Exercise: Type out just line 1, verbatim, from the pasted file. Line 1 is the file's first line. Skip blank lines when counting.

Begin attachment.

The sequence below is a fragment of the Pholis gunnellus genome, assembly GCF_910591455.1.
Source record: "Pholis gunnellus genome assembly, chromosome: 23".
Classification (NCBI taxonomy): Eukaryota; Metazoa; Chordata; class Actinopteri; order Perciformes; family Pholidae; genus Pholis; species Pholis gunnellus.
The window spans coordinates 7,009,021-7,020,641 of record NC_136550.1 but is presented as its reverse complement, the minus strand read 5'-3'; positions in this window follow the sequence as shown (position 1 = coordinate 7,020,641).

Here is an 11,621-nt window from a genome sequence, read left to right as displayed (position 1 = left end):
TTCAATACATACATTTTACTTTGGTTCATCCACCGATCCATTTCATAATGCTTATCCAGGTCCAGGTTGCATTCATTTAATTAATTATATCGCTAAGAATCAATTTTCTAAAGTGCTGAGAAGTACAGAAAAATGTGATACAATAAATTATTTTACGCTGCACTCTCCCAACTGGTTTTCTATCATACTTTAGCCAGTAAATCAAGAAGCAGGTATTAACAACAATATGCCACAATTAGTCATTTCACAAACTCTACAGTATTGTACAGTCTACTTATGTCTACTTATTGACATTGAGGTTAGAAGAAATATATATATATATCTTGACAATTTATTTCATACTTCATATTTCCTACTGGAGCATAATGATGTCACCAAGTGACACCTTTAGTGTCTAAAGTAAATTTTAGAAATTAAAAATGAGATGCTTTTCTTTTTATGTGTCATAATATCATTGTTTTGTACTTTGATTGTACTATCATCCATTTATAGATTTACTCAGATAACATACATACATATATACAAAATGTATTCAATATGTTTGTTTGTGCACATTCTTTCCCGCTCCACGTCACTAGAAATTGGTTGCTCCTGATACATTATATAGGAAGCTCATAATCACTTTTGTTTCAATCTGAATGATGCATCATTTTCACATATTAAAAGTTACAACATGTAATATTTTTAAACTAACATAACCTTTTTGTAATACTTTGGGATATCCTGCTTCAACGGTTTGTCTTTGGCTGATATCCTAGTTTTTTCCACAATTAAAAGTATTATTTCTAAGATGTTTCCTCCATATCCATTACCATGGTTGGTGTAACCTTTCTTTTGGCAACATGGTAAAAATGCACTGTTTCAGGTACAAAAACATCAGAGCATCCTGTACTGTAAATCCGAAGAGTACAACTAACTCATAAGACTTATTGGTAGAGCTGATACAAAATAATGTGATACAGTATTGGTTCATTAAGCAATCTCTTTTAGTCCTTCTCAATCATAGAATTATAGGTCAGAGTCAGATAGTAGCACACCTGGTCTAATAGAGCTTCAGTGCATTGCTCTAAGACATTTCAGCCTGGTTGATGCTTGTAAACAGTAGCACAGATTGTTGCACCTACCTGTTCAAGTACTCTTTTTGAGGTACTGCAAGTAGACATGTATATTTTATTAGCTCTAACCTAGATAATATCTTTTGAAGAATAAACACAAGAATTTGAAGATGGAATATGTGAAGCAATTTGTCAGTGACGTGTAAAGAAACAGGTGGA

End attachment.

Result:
The sequence below is a fragment of the Pholis gunnellus genome, assembly GCF_910591455.1.